Peacock, steel with gold damascened decoration, Iran, probably Isfahan, late 19th century. Part of the Holburne Museum collection.
The peacock is one of the most culturally significant birds in Iranian culture; it appears in art and poetry from the Medieval period onwards with great regularity. The symbol of Persian/Iranian monarchy. This symbolism originates from the Peacock Throne, a famous golden throne stolen from India by the Persians in 1739. Peacocks were popular also in ancient Persian cuisine and were sometimes worshipped. One example of a Persian community who worshipped the peacock were the Yezidis, who inhabit the Armenia, Kurdistan and Caucasus mountains. The Yezidis worshipped Malik-e-Taus, a redeemed devil in the semblance of the peacock.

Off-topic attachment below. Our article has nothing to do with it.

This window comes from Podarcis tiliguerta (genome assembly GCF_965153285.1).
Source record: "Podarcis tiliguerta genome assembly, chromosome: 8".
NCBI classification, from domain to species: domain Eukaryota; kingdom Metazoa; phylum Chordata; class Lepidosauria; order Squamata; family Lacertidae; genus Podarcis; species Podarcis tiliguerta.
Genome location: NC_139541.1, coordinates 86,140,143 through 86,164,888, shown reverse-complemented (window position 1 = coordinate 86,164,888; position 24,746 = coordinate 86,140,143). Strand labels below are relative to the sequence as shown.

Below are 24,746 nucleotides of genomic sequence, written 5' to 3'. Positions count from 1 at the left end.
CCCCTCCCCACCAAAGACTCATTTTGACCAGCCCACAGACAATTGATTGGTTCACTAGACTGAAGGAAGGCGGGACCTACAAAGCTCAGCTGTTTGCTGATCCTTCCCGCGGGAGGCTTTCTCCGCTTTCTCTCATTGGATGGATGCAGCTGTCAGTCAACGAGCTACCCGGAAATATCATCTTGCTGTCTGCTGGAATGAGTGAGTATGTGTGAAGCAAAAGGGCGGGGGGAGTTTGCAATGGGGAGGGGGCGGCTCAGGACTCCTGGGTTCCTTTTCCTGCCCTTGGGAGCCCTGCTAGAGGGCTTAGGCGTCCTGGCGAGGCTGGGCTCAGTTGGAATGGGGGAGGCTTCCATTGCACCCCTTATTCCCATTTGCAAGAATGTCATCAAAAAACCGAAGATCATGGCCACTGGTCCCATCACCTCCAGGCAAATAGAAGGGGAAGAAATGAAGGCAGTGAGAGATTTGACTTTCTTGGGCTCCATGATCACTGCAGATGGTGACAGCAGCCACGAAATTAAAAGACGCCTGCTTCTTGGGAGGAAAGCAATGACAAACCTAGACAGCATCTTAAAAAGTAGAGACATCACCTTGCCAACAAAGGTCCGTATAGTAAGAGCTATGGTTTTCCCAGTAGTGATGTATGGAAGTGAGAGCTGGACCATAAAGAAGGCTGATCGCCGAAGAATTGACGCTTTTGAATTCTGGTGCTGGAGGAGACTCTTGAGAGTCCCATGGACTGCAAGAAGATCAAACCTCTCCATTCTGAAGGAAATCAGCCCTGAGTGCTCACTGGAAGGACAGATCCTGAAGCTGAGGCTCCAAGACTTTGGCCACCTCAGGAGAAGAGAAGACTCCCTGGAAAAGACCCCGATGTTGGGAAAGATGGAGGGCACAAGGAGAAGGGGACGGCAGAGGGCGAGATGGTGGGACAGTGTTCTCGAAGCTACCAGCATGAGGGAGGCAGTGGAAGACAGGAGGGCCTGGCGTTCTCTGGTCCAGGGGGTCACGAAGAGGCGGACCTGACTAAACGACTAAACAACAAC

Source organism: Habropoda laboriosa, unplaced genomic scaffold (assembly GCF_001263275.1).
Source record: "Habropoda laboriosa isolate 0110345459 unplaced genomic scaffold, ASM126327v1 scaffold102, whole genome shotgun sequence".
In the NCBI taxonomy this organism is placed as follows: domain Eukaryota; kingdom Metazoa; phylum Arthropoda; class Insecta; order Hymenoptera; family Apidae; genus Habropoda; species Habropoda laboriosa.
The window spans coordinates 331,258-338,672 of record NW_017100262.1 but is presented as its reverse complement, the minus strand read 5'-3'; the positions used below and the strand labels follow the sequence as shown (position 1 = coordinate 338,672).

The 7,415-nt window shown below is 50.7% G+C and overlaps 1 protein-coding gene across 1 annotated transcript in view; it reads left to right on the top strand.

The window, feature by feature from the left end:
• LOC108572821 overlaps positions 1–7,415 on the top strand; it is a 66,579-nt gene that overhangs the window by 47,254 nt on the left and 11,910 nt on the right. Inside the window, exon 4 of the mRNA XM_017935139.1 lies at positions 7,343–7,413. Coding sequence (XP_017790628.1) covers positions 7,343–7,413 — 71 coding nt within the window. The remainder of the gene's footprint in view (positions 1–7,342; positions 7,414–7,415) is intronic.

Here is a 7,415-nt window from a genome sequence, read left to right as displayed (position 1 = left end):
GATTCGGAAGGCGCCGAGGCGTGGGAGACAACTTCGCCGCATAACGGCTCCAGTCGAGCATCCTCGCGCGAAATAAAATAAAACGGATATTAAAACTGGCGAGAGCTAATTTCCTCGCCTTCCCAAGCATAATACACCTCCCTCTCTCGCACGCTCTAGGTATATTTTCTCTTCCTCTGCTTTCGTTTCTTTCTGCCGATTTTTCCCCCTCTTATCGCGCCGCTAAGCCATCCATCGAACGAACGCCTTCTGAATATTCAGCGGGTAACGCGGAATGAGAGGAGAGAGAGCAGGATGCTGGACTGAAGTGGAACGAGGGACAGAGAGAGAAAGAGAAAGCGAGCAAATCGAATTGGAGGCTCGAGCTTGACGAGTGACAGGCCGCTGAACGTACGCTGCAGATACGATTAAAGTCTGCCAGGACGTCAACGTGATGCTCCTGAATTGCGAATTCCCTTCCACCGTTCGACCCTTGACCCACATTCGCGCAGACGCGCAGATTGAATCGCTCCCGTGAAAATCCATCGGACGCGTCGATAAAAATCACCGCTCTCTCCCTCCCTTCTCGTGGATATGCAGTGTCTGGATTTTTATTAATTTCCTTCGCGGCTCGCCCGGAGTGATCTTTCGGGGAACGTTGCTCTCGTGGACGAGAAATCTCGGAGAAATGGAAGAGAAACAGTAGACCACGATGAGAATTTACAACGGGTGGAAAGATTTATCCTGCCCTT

The peacock is part of the eclectic collection of art formed by Miss Ellen Tanner following her journey to the Middle East in the 1890s and it was donated to the Holburne Museum by Miss E. G. Tanner in 1932. The peacock will part of the exhibition “Bath to Baghdad”. See related events: http://www.holburne.org/events/bath-to-baghdad/?instance_id=12103
The Curator’s pick
Catrin Jones – Curator of Decorative Arts at the Holburne Museum – recalls Miss Tanner mentioning a game in her diary: “had a comfortable evening playing colorito, a convenient, portable game, of which we were all immoderately fond…”[and later] “…and after dinner finished the day with violent struggles at our new and favourite game…”.
You can find more info about Colorito game here: